‘Nothing is stopping Education Ministers from offering free self-tests,’ says Vandenbroucke

‘Nothing is stopping Education Ministers from offering free self-tests,’ says Vandenbroucke
Federal Health Minister Frank Vandenbroucke. Credit: Belga

Federal Health Minister Frank Vandenbroucke suggested that the country’s various Education Ministers could buy self-tests en masse to make them available to families with school-aged children for free.

It is impossible for the Federal Government to provide a free offer of self-tests, but local governments or educational authorities can always choose to do so themselves, he said at the press conference following the Consultative Committee on Thursday.

“Nothing is stopping local councils, centres for pupil guidance, educational authorities or schools from purchasing self-tests en masse and offering them themselves,” Vandenbroucke added.

“I hope my colleagues will not get angry now, because this is of course easy for me to say, but the Ministers of Education can perfectly make group purchases of self-tests and make them available for free,” he said. “I would even encourage that.”

Vandenbroucke stressed that he tried to find a way for the Federal Government to offer the tests for free, but “it does not work” with the current arrangement. “We aim to distribute self-tests through two channels: supermarkets and pharmacies. We cannot introduce a reimbursement system in supermarkets. Something like that does not yet exist and would take too long to implement.”

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On the other hand, offering free self-tests in pharmacies would lead to no tests being sold in supermarkets. “And that is precisely the broadest distribution channel of the Federal Government,” explained Vandenbroucke.

He also countered the criticism that a self-test currently costs too much. “In the supermarket, you pay about €3 to €3.5. At the pharmacy a self-test costs €6 to €8.”

However, about 20% of the population is also entitled to cheaper self-tests, meaning they can buy them for €1 per test at the pharmacy, Vandenbroucke said. “€1 is not free, but it is not much either.”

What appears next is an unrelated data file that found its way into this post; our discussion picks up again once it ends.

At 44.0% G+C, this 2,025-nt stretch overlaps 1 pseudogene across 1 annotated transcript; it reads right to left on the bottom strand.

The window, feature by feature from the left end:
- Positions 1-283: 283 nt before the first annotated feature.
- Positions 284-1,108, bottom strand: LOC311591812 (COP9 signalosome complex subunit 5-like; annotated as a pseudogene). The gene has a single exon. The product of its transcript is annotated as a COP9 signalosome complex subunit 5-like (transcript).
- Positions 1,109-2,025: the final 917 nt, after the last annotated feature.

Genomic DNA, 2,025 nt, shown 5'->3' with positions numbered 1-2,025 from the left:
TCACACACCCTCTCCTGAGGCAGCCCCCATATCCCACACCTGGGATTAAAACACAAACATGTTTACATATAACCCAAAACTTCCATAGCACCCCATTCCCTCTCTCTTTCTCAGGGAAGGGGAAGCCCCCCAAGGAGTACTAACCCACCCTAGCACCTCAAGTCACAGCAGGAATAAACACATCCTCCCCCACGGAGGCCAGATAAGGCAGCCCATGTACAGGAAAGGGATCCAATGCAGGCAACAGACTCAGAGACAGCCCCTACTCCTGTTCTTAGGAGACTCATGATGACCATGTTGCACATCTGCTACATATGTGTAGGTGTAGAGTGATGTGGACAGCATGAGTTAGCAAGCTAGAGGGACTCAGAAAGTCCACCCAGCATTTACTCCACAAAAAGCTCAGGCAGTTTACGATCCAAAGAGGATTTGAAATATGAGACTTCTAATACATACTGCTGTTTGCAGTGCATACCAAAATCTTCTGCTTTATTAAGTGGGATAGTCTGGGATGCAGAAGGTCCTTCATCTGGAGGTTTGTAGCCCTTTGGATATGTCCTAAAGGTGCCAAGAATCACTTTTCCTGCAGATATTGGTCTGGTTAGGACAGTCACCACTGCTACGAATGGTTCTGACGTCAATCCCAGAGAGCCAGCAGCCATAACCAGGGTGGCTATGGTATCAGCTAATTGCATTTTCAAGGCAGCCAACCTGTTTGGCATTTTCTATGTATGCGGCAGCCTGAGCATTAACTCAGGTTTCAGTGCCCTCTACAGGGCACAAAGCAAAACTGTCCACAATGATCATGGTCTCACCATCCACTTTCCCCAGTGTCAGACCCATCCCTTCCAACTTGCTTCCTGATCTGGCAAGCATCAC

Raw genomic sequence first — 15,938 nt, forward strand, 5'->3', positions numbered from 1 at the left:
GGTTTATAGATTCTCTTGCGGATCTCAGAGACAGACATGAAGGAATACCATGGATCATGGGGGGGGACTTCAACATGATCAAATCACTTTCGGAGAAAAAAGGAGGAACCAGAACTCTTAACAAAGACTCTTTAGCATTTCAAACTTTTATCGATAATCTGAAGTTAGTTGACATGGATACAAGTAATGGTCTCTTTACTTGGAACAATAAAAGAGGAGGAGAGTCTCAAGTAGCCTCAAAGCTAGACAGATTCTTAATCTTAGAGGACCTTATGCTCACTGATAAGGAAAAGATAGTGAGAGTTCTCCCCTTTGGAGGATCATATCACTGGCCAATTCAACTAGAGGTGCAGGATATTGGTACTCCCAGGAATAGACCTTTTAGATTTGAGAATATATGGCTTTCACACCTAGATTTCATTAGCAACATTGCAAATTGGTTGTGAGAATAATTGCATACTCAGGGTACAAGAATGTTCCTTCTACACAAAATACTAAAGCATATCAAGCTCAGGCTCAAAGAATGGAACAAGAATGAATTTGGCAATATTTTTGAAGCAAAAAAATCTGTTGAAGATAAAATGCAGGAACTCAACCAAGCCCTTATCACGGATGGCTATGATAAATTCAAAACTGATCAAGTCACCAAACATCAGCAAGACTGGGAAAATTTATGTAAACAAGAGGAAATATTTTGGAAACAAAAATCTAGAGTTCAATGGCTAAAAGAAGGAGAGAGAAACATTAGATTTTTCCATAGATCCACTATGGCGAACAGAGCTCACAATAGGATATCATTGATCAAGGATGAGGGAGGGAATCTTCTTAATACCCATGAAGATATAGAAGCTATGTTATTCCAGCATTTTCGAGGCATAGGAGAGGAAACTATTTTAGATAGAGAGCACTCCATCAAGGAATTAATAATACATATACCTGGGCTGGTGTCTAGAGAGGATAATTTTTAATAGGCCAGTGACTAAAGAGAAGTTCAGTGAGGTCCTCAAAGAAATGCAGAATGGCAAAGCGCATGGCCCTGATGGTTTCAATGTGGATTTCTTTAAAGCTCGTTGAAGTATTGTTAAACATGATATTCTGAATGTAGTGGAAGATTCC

In a family that is entitled to such a reduced rate, each family member can buy four self-tests every fortnight at only €1 each. “It is therefore important that people find out whether they are entitled to this rate.”

Lowering the threshold

In the meantime, the centre for pupil guidance in the municipality of Assenede, in the province of East Flanders, announced that it would buy about 100 self-tests to distribute free of charge among vulnerable citizens.

The municipality wants to convince people to get themselves tested for Covid-19 more often. “The discount that they now get at the pharmacy is sometimes not enough.”

Now that the Government is also recommending tests for primary school children every week, Assenede is considering increasing this number. “People who are in debt mediation or budget management, or who have an income that falls just above the pay scale, can get a free test,” Lieselotte Van Hoecke (SamenPlus) of the Centre for Pupil Guidance said on local radio.

“In this way, we want to lower the threshold for people from our target group to take a test. That way, the willingness to take the test can also increase,” she added.

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